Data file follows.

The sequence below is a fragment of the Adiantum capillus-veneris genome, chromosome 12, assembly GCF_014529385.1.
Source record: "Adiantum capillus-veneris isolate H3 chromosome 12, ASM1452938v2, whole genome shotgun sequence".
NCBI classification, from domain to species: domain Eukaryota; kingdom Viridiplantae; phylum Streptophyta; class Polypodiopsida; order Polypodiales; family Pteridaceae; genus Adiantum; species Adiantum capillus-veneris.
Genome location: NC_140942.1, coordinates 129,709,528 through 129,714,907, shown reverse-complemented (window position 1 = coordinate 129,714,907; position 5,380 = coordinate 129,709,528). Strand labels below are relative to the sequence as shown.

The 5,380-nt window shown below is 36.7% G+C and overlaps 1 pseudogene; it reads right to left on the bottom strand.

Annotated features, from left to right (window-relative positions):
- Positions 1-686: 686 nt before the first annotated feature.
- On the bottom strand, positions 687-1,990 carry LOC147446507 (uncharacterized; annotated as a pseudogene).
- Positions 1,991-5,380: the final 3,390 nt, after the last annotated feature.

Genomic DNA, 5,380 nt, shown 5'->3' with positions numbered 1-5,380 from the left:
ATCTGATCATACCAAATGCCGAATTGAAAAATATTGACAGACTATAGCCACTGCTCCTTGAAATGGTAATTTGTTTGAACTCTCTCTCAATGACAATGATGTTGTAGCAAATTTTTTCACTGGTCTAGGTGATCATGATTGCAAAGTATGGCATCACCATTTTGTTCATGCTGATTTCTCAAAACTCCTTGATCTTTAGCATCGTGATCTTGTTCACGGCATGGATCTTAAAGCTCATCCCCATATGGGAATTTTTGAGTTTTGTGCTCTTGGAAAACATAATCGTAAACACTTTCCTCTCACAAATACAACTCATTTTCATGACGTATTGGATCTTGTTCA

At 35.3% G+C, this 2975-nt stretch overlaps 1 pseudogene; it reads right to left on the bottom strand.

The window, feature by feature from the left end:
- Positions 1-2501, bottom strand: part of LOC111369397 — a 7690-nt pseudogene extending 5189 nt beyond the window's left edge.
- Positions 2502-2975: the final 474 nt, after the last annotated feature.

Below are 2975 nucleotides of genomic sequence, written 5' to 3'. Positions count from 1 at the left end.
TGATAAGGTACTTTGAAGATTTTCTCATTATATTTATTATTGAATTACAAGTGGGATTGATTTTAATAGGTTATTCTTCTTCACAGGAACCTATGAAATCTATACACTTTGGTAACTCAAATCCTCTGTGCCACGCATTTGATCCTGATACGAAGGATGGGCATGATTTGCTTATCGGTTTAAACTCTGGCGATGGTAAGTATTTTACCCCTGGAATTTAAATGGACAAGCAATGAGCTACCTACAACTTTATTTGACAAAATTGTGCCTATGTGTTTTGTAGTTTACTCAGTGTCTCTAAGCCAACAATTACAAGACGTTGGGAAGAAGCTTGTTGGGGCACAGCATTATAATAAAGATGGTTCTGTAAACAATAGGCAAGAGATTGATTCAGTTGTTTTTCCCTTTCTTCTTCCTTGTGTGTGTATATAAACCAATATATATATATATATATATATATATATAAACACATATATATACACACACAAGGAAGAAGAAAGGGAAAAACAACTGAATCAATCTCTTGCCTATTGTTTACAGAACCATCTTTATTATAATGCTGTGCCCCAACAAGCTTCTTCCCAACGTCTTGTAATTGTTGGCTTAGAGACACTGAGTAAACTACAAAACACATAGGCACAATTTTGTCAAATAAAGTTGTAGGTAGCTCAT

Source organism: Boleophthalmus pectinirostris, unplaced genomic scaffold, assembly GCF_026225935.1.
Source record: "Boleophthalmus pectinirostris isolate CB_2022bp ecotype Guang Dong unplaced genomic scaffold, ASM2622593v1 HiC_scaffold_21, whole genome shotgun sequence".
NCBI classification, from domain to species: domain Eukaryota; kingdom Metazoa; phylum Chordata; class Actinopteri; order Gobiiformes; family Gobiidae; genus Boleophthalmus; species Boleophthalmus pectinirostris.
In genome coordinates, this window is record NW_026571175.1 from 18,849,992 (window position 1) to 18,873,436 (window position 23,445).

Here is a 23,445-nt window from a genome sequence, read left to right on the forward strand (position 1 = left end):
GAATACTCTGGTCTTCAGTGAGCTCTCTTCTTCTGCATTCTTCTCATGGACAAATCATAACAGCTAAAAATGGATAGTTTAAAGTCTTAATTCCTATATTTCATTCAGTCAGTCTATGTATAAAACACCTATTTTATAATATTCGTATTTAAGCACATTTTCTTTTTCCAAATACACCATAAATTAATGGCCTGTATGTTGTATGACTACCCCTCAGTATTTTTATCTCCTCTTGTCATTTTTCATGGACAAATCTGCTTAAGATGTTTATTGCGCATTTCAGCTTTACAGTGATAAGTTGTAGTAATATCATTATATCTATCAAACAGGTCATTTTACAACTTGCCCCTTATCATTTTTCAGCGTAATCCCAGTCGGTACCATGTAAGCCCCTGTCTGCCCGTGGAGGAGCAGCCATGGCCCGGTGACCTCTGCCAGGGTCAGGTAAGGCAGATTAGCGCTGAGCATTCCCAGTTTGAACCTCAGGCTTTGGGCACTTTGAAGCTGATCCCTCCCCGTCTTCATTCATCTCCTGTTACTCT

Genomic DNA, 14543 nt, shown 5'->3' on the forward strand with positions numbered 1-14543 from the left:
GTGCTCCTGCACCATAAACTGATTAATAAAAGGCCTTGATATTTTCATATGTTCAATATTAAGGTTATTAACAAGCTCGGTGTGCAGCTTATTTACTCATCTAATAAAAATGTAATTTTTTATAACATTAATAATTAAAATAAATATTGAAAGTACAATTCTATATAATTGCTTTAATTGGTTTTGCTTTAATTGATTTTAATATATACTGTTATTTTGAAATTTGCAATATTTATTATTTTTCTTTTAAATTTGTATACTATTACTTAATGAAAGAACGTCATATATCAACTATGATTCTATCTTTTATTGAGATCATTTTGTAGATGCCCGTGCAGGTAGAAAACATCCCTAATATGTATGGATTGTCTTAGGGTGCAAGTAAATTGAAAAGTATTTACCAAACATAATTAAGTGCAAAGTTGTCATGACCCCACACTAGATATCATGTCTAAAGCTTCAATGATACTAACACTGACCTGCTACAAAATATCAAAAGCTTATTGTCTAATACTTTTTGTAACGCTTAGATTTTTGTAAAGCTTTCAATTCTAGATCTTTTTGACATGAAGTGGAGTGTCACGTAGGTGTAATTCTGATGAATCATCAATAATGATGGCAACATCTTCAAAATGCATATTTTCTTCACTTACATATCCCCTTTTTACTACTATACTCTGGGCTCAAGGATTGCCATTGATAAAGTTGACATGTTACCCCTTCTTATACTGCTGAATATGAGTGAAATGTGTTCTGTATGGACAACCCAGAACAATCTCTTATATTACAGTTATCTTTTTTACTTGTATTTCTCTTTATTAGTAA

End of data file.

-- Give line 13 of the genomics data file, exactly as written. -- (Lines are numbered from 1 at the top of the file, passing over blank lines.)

The window, feature by feature from the left end: